“Scientists at EPFL have found a way to improve the operational stability of perovskite solar cells, a crucial step towards their commercialization.
Hybrid perovskites are materials made from metal halide frameworks interspersed with organic cations. They have attracted a lot of interest in the field of solar energy because of their light-harvesting capacity combined with a low cost of manufacturing, making perovskite solar cells (PSCs) prime candidates for replacing current silicon-based devices. Perovskites also show great potential in a range of applications that include LED lights, lasers, and photodetectors.
One of the obstacles on the way to commercializing perovskite solar cells is their operational stability, which puts them at a disadvantage compared to photovoltaic technologies already on the market. This is especially a problem with mixed-halide perovskites, which are ideal materials for tandem solar cells and emission-tunable LEDs because they combine high compositional flexibility with optoelectronic performance.
Mixed-halide perovskites also feature wide bandgaps, a property that affects the energy needed for a photovoltaic material to generate electricity. But in most mixed-halide perovskites, light can cause a phenomenon called “halide phase segregation”, where the ingredients “de-mix” into regions of differing halide content. This segregation can lead to significant efficiency problems during the operational lifespan of a solar cell. Solving it is, therefore, critical for the success of perovskite technology, especially for solar cells with a so-called tandem configuration, where mixed-halide, wide bandgap perovskites are commonly employed in combination with a second low bandgap perovskite or a silicon cell.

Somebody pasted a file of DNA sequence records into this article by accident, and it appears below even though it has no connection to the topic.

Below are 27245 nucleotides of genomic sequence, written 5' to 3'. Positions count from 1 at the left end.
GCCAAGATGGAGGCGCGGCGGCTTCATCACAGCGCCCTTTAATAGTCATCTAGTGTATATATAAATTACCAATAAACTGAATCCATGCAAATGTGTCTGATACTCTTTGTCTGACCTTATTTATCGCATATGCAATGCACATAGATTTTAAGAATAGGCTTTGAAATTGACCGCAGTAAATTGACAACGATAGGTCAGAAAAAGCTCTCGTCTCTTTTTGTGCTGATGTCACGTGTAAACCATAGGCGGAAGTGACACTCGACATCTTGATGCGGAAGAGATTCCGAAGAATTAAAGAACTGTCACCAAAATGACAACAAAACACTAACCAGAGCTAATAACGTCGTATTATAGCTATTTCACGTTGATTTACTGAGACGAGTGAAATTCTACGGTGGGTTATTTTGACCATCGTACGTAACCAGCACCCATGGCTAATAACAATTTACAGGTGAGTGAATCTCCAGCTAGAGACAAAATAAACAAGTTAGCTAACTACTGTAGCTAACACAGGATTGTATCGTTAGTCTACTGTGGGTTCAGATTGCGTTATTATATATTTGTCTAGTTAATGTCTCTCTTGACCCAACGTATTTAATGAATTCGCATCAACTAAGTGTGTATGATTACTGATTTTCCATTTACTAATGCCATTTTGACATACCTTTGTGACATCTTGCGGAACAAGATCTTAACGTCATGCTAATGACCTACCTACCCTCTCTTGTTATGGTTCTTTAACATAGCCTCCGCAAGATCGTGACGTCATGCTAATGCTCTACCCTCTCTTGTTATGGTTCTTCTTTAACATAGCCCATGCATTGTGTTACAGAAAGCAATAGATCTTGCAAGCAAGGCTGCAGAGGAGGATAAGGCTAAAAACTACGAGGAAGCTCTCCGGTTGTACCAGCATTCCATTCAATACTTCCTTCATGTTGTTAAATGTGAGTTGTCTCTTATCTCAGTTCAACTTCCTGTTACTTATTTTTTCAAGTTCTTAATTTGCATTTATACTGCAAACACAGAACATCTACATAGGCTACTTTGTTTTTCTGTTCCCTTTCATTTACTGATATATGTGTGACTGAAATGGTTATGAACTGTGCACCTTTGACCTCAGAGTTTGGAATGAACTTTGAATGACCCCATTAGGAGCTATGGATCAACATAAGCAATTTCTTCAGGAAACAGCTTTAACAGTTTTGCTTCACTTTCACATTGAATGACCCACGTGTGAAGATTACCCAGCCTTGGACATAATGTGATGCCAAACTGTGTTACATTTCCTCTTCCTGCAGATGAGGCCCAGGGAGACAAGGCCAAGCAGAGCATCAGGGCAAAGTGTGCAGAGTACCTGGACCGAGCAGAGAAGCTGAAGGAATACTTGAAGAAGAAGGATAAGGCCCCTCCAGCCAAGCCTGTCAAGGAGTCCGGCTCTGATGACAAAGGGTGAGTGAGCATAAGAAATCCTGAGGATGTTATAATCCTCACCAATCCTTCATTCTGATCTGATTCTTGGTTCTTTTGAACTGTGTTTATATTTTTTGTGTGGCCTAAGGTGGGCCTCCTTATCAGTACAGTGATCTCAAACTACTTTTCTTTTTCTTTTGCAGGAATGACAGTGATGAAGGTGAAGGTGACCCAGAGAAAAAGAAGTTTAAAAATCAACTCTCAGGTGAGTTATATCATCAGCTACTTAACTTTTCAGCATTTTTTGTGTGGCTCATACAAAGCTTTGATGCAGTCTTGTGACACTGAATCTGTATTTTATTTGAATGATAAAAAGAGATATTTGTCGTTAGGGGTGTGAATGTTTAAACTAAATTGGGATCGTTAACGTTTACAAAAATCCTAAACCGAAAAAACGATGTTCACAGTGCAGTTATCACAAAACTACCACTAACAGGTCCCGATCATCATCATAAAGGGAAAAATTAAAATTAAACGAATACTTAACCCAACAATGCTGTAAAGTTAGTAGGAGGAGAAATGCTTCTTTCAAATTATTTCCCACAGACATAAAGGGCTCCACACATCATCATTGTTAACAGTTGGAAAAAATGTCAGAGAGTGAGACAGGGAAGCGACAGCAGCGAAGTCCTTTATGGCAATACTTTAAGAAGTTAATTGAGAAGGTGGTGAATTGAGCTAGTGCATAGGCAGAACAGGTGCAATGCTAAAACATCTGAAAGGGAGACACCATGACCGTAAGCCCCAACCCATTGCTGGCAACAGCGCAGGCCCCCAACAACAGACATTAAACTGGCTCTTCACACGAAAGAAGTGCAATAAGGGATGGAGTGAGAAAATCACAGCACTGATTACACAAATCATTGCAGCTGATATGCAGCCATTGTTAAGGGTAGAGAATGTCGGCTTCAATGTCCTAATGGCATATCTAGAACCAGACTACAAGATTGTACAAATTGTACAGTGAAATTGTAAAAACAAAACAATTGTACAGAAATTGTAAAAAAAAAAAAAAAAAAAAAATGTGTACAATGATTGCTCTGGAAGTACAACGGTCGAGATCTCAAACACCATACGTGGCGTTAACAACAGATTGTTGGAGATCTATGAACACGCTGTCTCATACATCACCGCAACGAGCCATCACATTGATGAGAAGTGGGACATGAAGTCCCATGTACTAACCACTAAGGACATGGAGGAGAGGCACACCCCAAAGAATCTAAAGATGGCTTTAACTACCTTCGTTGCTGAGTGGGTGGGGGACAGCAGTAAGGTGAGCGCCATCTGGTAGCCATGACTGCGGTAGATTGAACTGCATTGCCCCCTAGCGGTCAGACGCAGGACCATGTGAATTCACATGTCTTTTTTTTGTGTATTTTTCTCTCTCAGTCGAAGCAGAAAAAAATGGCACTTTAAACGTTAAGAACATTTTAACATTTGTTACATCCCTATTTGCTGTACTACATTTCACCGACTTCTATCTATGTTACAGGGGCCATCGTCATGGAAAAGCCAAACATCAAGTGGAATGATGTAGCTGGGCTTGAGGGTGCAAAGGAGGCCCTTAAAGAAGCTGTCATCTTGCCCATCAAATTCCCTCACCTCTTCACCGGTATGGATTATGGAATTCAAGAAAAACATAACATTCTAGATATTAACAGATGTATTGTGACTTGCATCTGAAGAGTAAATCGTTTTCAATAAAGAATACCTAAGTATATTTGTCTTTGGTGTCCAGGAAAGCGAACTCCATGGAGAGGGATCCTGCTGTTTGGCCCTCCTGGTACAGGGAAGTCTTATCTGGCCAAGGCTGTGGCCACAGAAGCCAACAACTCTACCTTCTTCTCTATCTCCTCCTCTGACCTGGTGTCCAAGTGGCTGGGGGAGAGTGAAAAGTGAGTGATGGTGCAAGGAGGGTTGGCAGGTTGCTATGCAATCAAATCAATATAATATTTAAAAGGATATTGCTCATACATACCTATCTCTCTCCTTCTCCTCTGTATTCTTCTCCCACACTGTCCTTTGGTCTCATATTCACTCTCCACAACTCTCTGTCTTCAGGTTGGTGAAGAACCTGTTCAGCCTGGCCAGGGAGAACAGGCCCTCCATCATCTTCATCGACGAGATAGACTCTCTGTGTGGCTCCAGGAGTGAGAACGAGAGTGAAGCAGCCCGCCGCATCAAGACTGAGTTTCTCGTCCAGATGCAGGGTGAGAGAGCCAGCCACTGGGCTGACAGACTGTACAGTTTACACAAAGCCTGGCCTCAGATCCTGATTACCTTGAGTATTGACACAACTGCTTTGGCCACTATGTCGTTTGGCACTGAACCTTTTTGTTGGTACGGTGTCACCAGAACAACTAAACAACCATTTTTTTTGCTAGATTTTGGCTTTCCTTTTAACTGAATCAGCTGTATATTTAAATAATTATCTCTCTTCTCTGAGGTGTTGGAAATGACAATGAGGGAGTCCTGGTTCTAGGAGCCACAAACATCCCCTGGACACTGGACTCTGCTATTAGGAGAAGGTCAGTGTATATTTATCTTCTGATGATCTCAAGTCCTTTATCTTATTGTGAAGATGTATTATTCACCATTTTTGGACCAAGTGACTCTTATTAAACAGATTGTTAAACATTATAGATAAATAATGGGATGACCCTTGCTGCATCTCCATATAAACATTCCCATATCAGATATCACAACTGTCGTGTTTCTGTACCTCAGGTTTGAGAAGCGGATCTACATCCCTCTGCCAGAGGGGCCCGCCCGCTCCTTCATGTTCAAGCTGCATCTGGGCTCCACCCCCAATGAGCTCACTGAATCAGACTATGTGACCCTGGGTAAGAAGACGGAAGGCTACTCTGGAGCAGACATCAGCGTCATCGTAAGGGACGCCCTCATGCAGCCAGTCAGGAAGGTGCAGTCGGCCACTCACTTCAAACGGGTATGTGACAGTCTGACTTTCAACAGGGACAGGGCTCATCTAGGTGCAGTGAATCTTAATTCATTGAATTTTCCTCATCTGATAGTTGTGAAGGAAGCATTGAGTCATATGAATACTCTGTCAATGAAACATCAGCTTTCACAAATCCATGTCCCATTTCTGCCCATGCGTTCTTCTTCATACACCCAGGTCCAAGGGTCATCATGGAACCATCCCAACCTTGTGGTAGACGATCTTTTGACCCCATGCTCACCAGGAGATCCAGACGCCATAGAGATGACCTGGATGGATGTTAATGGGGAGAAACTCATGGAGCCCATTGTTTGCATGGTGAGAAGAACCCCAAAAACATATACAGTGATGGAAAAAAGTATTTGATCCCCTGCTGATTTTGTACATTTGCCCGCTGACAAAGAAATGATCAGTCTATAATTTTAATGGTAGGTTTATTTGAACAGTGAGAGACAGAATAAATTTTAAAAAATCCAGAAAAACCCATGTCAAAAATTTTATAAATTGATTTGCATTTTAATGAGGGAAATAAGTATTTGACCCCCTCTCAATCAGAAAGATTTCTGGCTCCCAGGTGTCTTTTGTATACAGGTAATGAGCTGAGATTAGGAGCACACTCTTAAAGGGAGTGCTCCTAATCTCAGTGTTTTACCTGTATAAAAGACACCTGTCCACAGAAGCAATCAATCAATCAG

A team of researchers at EPFL’s School of Basic Sciences have now developed a method that improves both, power conversion efficiency and stability, of solar cells based on pure iodide as well as mixed-halide perovskites, while also suppressing halide phase segregation in the latter. The research was carried out by the groups of Professors Michael Grätzel and Ursula Rothlisberger at EPFL and led by Dr Essa A. Alharbi and Dr Lukas Pfeifer.
The method treats PSCs with two alkylammonium halide modulators that work synergistically to improve solar cell performance. The modulators were used as passivators, compounds used to mitigate defects in perovskites, which are otherwise promoting the aforementioned degradation pathways.
In this study, the researchers were able to use the two modulators to stop halide segregation and thereby substantially reduce the drops in power-conversion efficiency seen in long-term use of PSCs.
The new approach resulted in power-conversion efficiencies of 24.9% for one perovskite composition (α-FAPbI3) and 21.2% for the other (FA65MA35Pb(I65Br35)3). About 90% and 80% of the initial efficiencies were retained after 1200 and 250 hours of continuous operation, respectively. The authors write: “By addressing the critical issue of stability, our results represent an important step towards large scale practical applications of PSCs.””